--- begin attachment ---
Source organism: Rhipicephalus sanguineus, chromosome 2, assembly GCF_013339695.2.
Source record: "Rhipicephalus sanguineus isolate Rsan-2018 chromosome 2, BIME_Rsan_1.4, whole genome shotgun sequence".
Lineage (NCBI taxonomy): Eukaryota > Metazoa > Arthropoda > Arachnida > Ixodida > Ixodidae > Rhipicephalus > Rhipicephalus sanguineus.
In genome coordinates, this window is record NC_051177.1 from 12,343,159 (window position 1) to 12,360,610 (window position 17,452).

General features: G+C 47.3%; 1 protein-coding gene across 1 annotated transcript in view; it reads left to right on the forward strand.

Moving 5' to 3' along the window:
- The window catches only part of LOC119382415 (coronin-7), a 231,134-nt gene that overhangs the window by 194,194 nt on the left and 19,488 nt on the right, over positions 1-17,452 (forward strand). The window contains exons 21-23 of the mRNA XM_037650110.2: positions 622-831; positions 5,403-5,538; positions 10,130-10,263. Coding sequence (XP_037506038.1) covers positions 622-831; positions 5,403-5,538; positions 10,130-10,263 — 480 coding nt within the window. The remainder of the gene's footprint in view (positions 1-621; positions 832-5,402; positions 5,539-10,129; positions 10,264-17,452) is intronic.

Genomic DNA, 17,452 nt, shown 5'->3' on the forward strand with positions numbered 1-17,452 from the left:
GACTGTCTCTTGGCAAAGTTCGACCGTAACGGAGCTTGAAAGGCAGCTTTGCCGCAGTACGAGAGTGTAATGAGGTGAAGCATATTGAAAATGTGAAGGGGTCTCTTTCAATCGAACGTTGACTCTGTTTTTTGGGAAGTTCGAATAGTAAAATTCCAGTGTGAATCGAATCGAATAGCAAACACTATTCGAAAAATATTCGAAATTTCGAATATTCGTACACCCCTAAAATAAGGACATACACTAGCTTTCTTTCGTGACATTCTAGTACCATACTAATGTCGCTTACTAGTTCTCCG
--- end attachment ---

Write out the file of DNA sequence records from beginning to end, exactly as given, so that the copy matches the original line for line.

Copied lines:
Source organism: Rhipicephalus sanguineus, chromosome 2, assembly GCF_013339695.2.
Source record: "Rhipicephalus sanguineus isolate Rsan-2018 chromosome 2, BIME_Rsan_1.4, whole genome shotgun sequence".
Lineage (NCBI taxonomy): Eukaryota > Metazoa > Arthropoda > Arachnida > Ixodida > Ixodidae > Rhipicephalus > Rhipicephalus sanguineus.
In genome coordinates, this window is record NC_051177.1 from 12,343,159 (window position 1) to 12,360,610 (window position 17,452).

General features: G+C 47.3%; 1 protein-coding gene across 1 annotated transcript in view; it reads left to right on the forward strand.

Moving 5' to 3' along the window:
- The window catches only part of LOC119382415 (coronin-7), a 231,134-nt gene that overhangs the window by 194,194 nt on the left and 19,488 nt on the right, over positions 1-17,452 (forward strand). The window contains exons 21-23 of the mRNA XM_037650110.2: positions 622-831; positions 5,403-5,538; positions 10,130-10,263. Coding sequence (XP_037506038.1) covers positions 622-831; positions 5,403-5,538; positions 10,130-10,263 — 480 coding nt within the window. The remainder of the gene's footprint in view (positions 1-621; positions 832-5,402; positions 5,539-10,129; positions 10,264-17,452) is intronic.

Genomic DNA, 17,452 nt, shown 5'->3' on the forward strand with positions numbered 1-17,452 from the left:
GACTGTCTCTTGGCAAAGTTCGACCGTAACGGAGCTTGAAAGGCAGCTTTGCCGCAGTACGAGAGTGTAATGAGGTGAAGCATATTGAAAATGTGAAGGGGTCTCTTTCAATCGAACGTTGACTCTGTTTTTTGGGAAGTTCGAATAGTAAAATTCCAGTGTGAATCGAATCGAATAGCAAACACTATTCGAAAAATATTCGAAATTTCGAATATTCGTACACCCCTAAAATAAGGACATACACTAGCTTTCTTTCGTGACATTCTAGTACCATACTAATGTCGCTTACTAGTTCTCCG